SPUR: Let’s Not Miss the Boat on What America’s Cup Could Do For SF

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The extension of the historic F-line streetcar to Fort Mason would serve the anticipated spectator venues from Crissy Field to Aquatic Park. Image: Rick Laubscher

Editor’s note: The following is being republished from SPUR, the San Francisco Planning and Urban Research Association. Visit their blog at SPUR.org.

When it comes to global sporting events, almost as intense as the competition between star athletes is the competition between cities to play host.

That’s because hosting a major international sporting event presents a unique opportunity for a city to redefine its development goals, stimulate investment and boost tourism.

Just last month it was decided that San Francisco would host the 34th America’s Cup. There is no doubt that the San Francisco Bay will provide a breathtaking venue for yacht racing, and no doubt that there will be an infusion of spending in the city tied to the event.

But the real opportunity comes from leveraging the America’s Cup to make some major long-term investments in our city.

SPUR calls for the City to come together to make some important public realm improvements before the race happens; and to make sure we get high-quality private development that will stand the test of time.

Some specific ideas:

1. Build the F-Line extension to Fort Mason. Cup organizers expect 200,000 to a million visitors per day to the events. To deliver effective public transportation services to the on-shore spectator areas, we must invest in rail. There simply is no way to add enough vehicle volume to accommodate those numbers. The extension of the historic F-line streetcar to Fort Mason would serve the anticipated spectator venues from Crissy Field to Aquatic Park. With support, creative financing, and expedient action, it is entirely possible for the project to be completed in time. For proof, one need only look to Seattle, whose streetcar line went from a policy decision to construction to operation in less than two and a half years. And it covers four times the distance of the proposed San Francisco extension.

2. Implement the “Embikeadero” plan proposed by SPUR in the 2009 Piero Patri design competition. Creation of a separated two-way bike path alongside the Embarcadero would enhance the safety of cyclists, pedestrians and motorists alike. Promoting multi-modal connectivity along the Embarcadero will help ensure that the public can access and enjoy its waterfront for the duration of the America’s Cup and beyond.

Image: Carrie Nielson

3. Build out the Jefferson Street public realm improvements to “Europeanize” Fisherman’s Wharf. The Jefferson Street redesign will transform an aging destination into a place that San Franciscans and visitors alike will find beautiful and compelling, while investing in the one of the city’s most important economic generators. In place of the current auto-centric street will be a shared space that will feel more like a public plaza, with outdoor cafes, space for strolling, and places to enjoy the dramatic views of the Bay, tied together by a quality of design unique in San Francisco. And while this will be the place where more race spectators will visit before and after events than any other along the waterfront, the Jefferson Street redesign also offers us the opportunity to create an exciting destination for San Franciscans.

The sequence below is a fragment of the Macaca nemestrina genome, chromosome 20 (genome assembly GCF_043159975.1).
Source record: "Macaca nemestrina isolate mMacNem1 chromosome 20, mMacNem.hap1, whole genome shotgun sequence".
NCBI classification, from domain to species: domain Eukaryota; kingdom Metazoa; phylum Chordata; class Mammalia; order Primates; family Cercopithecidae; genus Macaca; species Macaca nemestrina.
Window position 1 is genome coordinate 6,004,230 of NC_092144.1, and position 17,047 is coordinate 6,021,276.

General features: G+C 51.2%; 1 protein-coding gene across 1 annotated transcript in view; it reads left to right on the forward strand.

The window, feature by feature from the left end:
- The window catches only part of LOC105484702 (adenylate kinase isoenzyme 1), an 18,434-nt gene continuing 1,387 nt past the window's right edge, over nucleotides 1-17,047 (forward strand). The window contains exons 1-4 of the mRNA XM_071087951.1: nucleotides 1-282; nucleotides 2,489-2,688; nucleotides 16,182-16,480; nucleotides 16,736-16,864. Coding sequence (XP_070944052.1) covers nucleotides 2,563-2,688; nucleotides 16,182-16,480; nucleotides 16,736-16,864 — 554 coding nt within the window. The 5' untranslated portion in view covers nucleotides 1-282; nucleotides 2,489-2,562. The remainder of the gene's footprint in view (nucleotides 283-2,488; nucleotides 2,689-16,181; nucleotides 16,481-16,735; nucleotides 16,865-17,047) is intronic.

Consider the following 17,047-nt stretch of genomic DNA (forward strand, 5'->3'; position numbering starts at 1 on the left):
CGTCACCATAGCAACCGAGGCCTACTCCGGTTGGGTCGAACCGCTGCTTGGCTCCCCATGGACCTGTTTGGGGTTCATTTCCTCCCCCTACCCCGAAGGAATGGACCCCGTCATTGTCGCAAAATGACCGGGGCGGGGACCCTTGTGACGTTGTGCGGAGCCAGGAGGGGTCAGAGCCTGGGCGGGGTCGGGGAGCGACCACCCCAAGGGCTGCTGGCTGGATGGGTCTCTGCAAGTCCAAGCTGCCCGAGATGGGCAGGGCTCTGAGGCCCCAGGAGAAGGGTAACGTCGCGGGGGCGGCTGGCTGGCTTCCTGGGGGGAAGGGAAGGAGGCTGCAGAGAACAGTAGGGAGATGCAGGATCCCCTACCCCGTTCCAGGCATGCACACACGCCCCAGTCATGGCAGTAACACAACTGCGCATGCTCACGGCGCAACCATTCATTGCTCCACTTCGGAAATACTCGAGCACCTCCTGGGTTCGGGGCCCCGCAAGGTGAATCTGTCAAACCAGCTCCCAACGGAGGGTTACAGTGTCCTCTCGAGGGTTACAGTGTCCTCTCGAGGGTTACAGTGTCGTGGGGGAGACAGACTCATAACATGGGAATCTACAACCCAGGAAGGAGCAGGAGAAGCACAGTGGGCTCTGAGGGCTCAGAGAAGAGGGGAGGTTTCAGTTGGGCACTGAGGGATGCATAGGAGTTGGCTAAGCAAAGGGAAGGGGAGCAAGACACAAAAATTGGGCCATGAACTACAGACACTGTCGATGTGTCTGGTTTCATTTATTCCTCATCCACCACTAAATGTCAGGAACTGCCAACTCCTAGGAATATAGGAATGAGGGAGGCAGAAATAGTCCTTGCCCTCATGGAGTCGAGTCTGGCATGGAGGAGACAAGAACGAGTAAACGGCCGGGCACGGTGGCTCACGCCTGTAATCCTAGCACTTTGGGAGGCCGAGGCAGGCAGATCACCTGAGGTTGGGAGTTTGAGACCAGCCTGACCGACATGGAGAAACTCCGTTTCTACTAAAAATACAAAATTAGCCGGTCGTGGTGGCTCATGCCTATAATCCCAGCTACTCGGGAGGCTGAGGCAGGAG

4. Work with the Blue Greenway blueprint to link existing open spaces in the south waterfront. This project aims to make green infrastructure more accessible for exercise, recreation and enjoyment of art and open space in the City’s park-poor Southeastern Corridor. The final America’s Cup deal shifted focus to the northern waterfront, yet Larry Ellison has made it a goal of the 34th Cup to expand interest in sailing. Let’s broaden the appeal of sailing by funding swimming lessons, keeping rec centers with swimming pools open on weekends, and taking seriously the opportunity to invest in water-based recreation opportunities, as the Neighborhood Parks Council has called for. The Blue-Greenway already has some GO bond funding, which should be fast-tracked.

Image: America's Cup Media: AECOM

5. Start the conversation now about achieving excellence in the private development that happens after the race. The Event plans call for the team bases at Piers 30/32, team support uses at Seawall Lot 330, Piers 26 and 28, the public Race Village at Piers 27/29, regatta operations on Pier 23, and the media center at Pier 19.  The Host and Venue Agreement calls for private development at Seawall Lot 330, Piers 30/32, with options at Piers 26 and 28. The final blueprints have yet to take shape, but development must be conducted with an eye to long-term sustainability and public usability.

Conclusion

In a 2007 report, SPUR noted that the major obstacles to saving the waterfront are money and time. The America’s Cup has delivered the boon of major investment and sense of urgency. But we must ensure this dividend is spent in the short term in ways that enhance long-term usability for San Franciscans and future visitors.

There are many options for funding the public improvements, from the F-line extension to the Embikeadero. But time is of the essence.

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